by Olivier Muron
France Telecom is providing INRIA with a virtual private network offering 25 Mb/s interconnection between sites at Rocquencourt in the Yvelines (west of Paris), Sophia Antipolis (on the French Riviera) and Grenoble in eastern France.
On May 26, 1994, INRIA signed an agreement with France Telecom to carry out an experiment on ATM starting September 1, 1994. INRIA will have real time access to information on this private virtual network from a network administration terminal, and will be able to process information on traffic statistics and parametrizable events. The service will be multiprotocol; INRIA will use the Internet IP protocol with connections via Ethernet, Token Ring or FDDI LAN interfaces. The service is supported by a network of ATM concentrators using the Connectionless Broadband Data Service (CBDS) protocol.
INRIA plans to use this network to experiment with the following applications:
Interactive cooperative work
Teleseminars and teleconferences using INRIA-developed TELESIA-IVS software will involve various research centres. Tele-information sharing experiments will be carried out using the above-mentioned technologies together with such dedicated tools as 3 "Live Boards" provided by Rank Xerox (one per test centre).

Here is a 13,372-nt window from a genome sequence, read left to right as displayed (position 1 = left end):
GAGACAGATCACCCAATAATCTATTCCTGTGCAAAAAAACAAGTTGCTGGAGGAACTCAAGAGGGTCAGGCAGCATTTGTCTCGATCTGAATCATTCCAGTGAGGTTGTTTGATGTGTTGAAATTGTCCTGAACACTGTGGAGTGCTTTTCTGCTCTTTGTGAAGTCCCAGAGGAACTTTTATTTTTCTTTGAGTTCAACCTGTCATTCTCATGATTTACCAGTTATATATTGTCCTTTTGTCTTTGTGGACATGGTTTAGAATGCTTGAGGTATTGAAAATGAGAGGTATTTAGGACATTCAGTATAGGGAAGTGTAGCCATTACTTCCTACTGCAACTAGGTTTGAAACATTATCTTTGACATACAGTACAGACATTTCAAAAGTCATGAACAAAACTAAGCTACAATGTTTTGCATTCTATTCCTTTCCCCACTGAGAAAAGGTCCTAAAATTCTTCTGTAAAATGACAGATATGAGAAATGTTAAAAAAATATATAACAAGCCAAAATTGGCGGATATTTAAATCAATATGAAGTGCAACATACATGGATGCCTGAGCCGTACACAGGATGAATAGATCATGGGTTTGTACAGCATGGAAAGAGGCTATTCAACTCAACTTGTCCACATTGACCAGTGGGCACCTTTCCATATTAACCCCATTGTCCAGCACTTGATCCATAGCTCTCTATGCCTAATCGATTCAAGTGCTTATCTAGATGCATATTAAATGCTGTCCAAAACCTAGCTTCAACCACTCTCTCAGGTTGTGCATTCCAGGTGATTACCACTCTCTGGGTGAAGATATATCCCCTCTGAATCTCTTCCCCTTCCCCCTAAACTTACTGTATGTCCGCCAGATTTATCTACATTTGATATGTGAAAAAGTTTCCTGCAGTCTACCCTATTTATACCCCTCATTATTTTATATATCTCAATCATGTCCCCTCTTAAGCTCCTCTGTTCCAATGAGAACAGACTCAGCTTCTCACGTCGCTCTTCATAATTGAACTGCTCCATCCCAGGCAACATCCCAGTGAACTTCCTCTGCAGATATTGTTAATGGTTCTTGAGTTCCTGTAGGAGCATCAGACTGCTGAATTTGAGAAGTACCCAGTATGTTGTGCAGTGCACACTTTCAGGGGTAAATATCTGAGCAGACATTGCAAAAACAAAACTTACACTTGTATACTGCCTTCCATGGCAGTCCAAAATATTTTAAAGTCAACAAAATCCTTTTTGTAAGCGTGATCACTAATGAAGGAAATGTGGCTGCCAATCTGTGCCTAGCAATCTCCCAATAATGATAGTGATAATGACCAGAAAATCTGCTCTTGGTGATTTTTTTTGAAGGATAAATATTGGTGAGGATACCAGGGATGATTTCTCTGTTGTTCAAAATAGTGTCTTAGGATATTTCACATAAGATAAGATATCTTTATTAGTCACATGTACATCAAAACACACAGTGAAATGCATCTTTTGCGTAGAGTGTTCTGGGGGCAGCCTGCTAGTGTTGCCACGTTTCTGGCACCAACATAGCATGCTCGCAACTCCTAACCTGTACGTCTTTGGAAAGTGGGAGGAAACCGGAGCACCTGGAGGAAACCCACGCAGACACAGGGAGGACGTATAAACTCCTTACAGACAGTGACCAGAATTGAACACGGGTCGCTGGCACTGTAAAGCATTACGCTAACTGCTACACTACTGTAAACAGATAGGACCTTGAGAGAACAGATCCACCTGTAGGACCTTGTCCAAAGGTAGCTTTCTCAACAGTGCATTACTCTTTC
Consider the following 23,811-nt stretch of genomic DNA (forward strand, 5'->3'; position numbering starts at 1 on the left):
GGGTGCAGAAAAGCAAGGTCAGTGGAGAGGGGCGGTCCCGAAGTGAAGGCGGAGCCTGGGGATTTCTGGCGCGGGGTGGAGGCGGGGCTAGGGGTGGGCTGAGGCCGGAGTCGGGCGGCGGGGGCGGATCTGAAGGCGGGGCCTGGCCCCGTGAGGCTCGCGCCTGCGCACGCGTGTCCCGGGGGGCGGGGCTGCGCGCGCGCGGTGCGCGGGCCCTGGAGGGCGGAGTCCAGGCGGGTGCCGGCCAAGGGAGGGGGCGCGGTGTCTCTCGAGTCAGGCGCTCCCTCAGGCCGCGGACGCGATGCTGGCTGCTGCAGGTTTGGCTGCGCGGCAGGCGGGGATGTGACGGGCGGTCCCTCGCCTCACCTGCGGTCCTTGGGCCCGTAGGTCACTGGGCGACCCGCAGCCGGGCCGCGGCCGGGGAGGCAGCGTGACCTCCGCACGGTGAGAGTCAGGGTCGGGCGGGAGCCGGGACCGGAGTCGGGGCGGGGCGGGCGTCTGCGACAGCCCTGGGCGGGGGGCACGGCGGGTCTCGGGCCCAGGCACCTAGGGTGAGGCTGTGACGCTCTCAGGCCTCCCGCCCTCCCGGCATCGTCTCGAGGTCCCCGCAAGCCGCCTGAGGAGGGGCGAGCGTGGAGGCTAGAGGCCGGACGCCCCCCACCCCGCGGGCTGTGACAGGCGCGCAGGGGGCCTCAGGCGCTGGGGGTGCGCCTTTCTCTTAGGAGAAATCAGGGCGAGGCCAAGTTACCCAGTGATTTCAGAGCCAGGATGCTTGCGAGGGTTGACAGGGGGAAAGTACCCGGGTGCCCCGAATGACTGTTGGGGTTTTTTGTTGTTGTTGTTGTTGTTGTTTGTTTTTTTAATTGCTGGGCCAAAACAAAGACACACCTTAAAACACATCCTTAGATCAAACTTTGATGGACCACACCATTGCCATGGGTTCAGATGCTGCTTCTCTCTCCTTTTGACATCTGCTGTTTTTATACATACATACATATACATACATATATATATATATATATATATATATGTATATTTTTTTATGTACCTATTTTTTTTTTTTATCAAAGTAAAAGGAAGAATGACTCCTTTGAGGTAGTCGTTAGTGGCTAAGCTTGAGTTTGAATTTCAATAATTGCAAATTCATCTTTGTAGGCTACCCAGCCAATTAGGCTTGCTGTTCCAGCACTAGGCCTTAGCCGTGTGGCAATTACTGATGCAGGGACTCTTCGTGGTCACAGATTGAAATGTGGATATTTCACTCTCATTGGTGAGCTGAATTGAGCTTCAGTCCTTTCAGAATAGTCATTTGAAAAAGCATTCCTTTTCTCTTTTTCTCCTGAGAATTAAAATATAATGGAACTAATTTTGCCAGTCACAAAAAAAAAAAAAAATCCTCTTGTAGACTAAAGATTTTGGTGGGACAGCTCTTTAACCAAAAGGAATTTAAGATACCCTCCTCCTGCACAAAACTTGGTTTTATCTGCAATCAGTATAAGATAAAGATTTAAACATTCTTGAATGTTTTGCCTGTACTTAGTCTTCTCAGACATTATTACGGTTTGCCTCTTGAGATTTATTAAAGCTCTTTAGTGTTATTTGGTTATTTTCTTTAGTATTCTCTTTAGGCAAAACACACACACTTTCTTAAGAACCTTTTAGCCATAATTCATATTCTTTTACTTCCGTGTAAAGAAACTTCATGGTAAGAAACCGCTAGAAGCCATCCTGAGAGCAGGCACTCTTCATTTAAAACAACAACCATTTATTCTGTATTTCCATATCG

Although TELESIA-IVS-driven teleseminars and teleconferences have almost moved beyond their purely experimental phase, these tools have not always been used on a regular basis with sound and image on the Internet. Due to problems resulting from asynchrony and load variation, performance has necessarily been limited. The scheduled experiments will therefore demonstrate whether TransREL-ATM type services can broaden the range of uses and make TELESIA-IVS a regular work tool not only for teleconferences but aso for user-friendly, mainstream telemeetings. Tests will also be carried out on network flow control and on the scientific potential for a research project on RODEO high-speed networks at INRIA Sophia Antipolis.
Multimedia information server
A presentation of INRIA and its research activities has been installed on an information server at Sophia Antipolis. This presentation is supported by World Wide Web and is accessible via the ATM network from sites in Rocquencourt and Grenoble, allowing rapid consultation of video sequences stored on the server.
High-performance digital simulation on a remote server
CM 200 (Sophia Antipolis) and SP1 (Grenoble supercomputers will be connected to the experimental ATM network, allowing them to be used for calculations from a remote work station.
One specific application of this computing potential involves the development of a new generation of codes for the large-scale analysis of human genome sequences, and the INRIA Rocquencourt genome project will carry out an experiment in distributed computtion using the KSR and SP1 parallel supercomputers in Rocquencourt and Grenoble respectively.
These experiments will be measured and analysed both for the data flows generated and for the way the TransRel-ATM service responds to network loads.
See figure: ATM Network inter-connections for three INRIA centres